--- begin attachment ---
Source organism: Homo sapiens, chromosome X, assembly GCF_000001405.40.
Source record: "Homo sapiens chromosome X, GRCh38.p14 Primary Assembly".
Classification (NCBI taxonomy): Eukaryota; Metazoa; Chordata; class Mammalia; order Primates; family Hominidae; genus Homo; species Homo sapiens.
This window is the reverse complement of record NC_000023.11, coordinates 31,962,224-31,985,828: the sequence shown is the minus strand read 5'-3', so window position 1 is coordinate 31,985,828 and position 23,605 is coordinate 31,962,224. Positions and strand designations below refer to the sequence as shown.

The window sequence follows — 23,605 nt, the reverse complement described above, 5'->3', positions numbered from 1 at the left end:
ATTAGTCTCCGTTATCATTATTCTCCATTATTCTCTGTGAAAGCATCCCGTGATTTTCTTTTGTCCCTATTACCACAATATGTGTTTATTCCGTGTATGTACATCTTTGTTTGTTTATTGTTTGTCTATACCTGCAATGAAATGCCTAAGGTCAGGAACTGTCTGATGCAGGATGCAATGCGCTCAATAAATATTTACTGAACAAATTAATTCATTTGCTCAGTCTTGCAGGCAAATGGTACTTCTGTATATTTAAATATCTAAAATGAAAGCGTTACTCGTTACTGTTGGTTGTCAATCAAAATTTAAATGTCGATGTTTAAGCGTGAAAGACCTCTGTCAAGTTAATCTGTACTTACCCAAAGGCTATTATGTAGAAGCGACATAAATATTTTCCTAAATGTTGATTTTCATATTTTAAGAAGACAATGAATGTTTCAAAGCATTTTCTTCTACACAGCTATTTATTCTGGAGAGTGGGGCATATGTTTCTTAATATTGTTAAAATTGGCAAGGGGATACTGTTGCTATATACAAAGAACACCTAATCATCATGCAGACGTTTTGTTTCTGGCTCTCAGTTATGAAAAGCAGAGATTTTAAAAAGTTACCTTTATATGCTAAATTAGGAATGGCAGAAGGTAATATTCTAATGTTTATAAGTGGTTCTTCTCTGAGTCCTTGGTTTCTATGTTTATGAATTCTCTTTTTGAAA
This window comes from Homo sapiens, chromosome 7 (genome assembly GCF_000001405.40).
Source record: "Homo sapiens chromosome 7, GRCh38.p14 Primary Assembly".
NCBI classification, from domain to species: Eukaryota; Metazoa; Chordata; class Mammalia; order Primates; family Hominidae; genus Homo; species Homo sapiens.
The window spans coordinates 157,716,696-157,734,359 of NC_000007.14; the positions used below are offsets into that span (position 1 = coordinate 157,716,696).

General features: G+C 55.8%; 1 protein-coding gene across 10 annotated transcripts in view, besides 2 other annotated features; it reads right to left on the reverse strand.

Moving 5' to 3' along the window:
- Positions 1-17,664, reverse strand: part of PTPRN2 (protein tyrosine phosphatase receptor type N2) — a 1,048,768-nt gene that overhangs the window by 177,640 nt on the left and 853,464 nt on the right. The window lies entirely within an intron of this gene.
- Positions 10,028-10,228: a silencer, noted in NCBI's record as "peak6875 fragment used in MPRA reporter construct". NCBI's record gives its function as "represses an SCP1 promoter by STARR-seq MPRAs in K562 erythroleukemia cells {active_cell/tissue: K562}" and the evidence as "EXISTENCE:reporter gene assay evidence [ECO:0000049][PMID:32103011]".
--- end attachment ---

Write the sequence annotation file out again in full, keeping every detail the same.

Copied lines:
Source organism: Homo sapiens, chromosome X, assembly GCF_000001405.40.
Source record: "Homo sapiens chromosome X, GRCh38.p14 Primary Assembly".
Classification (NCBI taxonomy): Eukaryota; Metazoa; Chordata; class Mammalia; order Primates; family Hominidae; genus Homo; species Homo sapiens.
This window is the reverse complement of record NC_000023.11, coordinates 31,962,224-31,985,828: the sequence shown is the minus strand read 5'-3', so window position 1 is coordinate 31,985,828 and position 23,605 is coordinate 31,962,224. Positions and strand designations below refer to the sequence as shown.

The window sequence follows — 23,605 nt, the reverse complement described above, 5'->3', positions numbered from 1 at the left end:
ATTAGTCTCCGTTATCATTATTCTCCATTATTCTCTGTGAAAGCATCCCGTGATTTTCTTTTGTCCCTATTACCACAATATGTGTTTATTCCGTGTATGTACATCTTTGTTTGTTTATTGTTTGTCTATACCTGCAATGAAATGCCTAAGGTCAGGAACTGTCTGATGCAGGATGCAATGCGCTCAATAAATATTTACTGAACAAATTAATTCATTTGCTCAGTCTTGCAGGCAAATGGTACTTCTGTATATTTAAATATCTAAAATGAAAGCGTTACTCGTTACTGTTGGTTGTCAATCAAAATTTAAATGTCGATGTTTAAGCGTGAAAGACCTCTGTCAAGTTAATCTGTACTTACCCAAAGGCTATTATGTAGAAGCGACATAAATATTTTCCTAAATGTTGATTTTCATATTTTAAGAAGACAATGAATGTTTCAAAGCATTTTCTTCTACACAGCTATTTATTCTGGAGAGTGGGGCATATGTTTCTTAATATTGTTAAAATTGGCAAGGGGATACTGTTGCTATATACAAAGAACACCTAATCATCATGCAGACGTTTTGTTTCTGGCTCTCAGTTATGAAAAGCAGAGATTTTAAAAAGTTACCTTTATATGCTAAATTAGGAATGGCAGAAGGTAATATTCTAATGTTTATAAGTGGTTCTTCTCTGAGTCCTTGGTTTCTATGTTTATGAATTCTCTTTTTGAAA
This window comes from Homo sapiens, chromosome 7 (genome assembly GCF_000001405.40).
Source record: "Homo sapiens chromosome 7, GRCh38.p14 Primary Assembly".
NCBI classification, from domain to species: Eukaryota; Metazoa; Chordata; class Mammalia; order Primates; family Hominidae; genus Homo; species Homo sapiens.
The window spans coordinates 157,716,696-157,734,359 of NC_000007.14; the positions used below are offsets into that span (position 1 = coordinate 157,716,696).

General features: G+C 55.8%; 1 protein-coding gene across 10 annotated transcripts in view, besides 2 other annotated features; it reads right to left on the reverse strand.

Moving 5' to 3' along the window:
- Positions 1-17,664, reverse strand: part of PTPRN2 (protein tyrosine phosphatase receptor type N2) — a 1,048,768-nt gene that overhangs the window by 177,640 nt on the left and 853,464 nt on the right. The window lies entirely within an intron of this gene.
- Positions 10,028-10,228: a silencer, noted in NCBI's record as "peak6875 fragment used in MPRA reporter construct". NCBI's record gives its function as "represses an SCP1 promoter by STARR-seq MPRAs in K562 erythroleukemia cells {active_cell/tissue: K562}" and the evidence as "EXISTENCE:reporter gene assay evidence [ECO:0000049][PMID:32103011]".